I love reality TV – its kitschy, fun, and a perfect guilty pleasure. But this isn’t good reality TV. I won’t spoil anything, but the third season revolves around a single argument between two characters. Eight 45-minute episodes, without ad breaks, to resolve a single argument. It is these one-dimensional storylines and uninspiring content choices that creates a series that leaves you feeling irritated and underwhelmed.
So how can we avoid leaving our viewers feeling this way? Videos give you the unique opportunity of having someone’s undivided attention – so don’t waste it! Videos need to have a point – a message. Decide on what you want your viewer to walk away with, and build everything on that.
3) The Mandalorian – Disney
If you haven’t watched The Mandalorian, you definitely should. This groundbreaking Star Wars series on Disney+ follows the travels of a lone bounty hunter in the outer reaches of the galaxy, far from the authority of the New Republic. It’s also where internet sensation Baby Yoda comes from, who is so adorable it brought Werner Herzog to tears. I can confirm that his tears were justified.
The Mandalorian is the perfect example of how videographers create narrative with imagery. In this series the protagonist is always wearing a helmet, so we never see their face. This presents a unique challenge for the filmmakers; how can we connect with a faceless, emotionless character? Not to discredit the excellent performance of Pablo Pascal, but I believe the camerawork plays a huge part in helping us understand what the hero is feeling.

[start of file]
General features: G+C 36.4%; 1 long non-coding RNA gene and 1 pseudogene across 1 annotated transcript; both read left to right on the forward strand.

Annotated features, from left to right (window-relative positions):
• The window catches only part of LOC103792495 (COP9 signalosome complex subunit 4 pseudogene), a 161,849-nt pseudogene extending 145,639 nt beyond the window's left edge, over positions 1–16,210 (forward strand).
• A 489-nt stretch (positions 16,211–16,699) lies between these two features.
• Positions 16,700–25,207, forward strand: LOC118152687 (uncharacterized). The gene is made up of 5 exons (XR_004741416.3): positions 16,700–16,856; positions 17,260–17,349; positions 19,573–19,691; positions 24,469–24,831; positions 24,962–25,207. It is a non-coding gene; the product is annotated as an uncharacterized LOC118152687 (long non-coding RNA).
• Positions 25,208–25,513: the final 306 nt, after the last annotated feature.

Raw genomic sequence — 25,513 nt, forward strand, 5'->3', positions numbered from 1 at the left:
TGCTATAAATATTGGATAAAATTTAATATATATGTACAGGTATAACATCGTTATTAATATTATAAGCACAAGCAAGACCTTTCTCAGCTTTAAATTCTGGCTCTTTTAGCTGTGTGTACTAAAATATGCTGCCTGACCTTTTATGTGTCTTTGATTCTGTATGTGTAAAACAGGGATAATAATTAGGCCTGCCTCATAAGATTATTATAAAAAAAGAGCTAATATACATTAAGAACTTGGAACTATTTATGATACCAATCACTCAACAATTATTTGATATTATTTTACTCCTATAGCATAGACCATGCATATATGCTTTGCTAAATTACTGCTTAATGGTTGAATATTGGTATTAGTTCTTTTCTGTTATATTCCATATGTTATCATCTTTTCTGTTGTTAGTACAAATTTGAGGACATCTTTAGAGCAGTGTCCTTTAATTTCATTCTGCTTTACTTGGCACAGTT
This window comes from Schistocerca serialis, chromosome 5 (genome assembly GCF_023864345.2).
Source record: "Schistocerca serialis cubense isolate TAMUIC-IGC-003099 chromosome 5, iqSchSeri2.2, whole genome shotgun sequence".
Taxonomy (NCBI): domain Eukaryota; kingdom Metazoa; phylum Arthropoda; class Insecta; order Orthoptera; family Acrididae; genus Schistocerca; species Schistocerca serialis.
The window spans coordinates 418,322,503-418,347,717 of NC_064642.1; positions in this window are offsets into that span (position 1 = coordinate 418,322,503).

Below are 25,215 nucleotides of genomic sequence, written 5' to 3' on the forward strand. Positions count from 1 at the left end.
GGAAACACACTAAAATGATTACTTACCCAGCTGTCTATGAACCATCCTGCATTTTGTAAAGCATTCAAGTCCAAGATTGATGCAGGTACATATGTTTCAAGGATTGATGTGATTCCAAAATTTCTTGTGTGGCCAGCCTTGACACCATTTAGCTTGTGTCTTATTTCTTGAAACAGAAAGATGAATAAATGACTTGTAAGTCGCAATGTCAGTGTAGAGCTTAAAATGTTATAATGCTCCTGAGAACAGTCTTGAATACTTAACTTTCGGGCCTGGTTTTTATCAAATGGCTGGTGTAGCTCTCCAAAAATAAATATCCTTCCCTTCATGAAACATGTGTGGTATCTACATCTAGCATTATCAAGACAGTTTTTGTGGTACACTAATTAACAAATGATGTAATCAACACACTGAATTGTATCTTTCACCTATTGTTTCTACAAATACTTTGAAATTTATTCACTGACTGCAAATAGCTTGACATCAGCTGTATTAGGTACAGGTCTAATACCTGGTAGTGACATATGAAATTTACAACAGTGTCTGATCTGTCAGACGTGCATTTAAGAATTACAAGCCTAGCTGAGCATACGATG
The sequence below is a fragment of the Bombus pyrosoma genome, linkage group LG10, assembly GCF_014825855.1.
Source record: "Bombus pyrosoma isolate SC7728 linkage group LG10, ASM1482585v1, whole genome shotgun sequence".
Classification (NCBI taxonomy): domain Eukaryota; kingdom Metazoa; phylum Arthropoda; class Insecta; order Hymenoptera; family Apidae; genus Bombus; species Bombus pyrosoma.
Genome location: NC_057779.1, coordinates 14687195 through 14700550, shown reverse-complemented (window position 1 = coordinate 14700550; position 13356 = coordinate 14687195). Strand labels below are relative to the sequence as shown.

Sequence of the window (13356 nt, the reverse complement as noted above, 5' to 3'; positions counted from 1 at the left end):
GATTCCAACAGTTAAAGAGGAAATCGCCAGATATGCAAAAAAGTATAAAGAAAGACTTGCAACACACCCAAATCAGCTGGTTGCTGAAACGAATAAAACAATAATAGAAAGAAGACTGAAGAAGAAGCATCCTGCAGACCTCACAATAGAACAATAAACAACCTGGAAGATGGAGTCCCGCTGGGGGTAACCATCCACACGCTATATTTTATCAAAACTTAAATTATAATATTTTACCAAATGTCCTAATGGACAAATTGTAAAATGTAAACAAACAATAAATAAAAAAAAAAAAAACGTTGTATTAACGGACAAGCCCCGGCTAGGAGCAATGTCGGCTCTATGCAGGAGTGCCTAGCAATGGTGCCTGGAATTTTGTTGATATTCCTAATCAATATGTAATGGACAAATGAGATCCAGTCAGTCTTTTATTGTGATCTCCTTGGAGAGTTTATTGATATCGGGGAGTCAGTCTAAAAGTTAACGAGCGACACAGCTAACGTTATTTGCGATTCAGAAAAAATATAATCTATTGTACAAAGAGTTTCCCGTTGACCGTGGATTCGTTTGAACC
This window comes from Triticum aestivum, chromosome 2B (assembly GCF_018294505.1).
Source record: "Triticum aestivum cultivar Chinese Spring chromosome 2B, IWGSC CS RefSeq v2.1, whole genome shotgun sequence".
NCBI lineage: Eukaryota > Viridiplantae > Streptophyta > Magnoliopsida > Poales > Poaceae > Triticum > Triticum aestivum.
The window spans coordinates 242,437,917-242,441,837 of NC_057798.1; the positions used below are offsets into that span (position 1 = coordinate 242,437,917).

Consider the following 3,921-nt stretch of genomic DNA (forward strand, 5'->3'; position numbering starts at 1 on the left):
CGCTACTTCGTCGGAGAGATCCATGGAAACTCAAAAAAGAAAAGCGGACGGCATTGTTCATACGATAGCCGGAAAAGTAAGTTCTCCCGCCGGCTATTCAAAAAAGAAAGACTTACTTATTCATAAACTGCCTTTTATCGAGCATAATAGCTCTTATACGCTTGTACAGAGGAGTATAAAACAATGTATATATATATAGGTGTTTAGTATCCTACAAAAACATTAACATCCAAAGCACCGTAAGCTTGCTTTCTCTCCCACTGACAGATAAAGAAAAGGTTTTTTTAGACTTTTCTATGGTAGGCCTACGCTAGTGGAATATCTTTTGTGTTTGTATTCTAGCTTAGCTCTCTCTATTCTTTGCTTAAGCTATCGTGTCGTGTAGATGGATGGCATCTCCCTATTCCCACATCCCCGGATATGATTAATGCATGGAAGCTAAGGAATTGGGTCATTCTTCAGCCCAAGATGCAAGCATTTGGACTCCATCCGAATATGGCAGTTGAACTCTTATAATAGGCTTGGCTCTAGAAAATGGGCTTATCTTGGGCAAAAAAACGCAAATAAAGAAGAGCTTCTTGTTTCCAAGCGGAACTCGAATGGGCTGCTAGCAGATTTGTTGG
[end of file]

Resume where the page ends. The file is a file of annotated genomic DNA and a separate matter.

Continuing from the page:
When the silvery bounty hunter feels sad, we see them stood far in the distance, isolated and alone. When facing a tough moral decision, the camera dramatically pulls in closer, leaving us to imagine the emotions playing across their face. It’s incredibly subtle, and you often forget that you’ve never once seen their face.
I’ll admit there’s a lot in The Mandalorian that won’t translate into your video. I doubt Sand Crawlers and blasters are important to your marketing strategy. That being said, the symbiotic relationship between the camera and narrative shouldn’t be ignored. Being a visual medium, video presents the opportunity to share your message by showing, rather than telling. Not only will this make your video look well thought-out, it lets you say far more than you could by telling. A picture is worth a thousand words, after all.
On a side note, the production process used to create The Mandalorian is so significant I feel I have to mention it. This series was created using a new technique called real-time virtual production. Using a 360 degree screen, a state-of-the-art video game engine and some really clever people, Director Jon Favreau was able to create complete sets in a fraction of the time with a tiny crew. This series is one of the first to use it on this scale, and I’m sure we will see it used more in the coming years. If you want to find out more about it, here is an excellent article detailing it.
There you have it – a justified reason for the hours spent watching TV during lockdown! There’s no denying that video is a big deal. It can be a powerful tool to help you communicate effectively – if done right. I’ve thought of marketing videos as like having an elevator pitch pre-recorded, except everyone is desperate to listen in. Whatever it is you’re thinking of doing, a video is a brilliant way to easily communicate your message and bang up some business.
- Have a clear message in your video – don’t waste the opportunity of having someone’s undivided attention!
- An honest and authentic video will be more engaging. Being relatable is important to building a connection with your audience.
- Sometimes, it’s better to show rather than tell. Take advantage of the medium.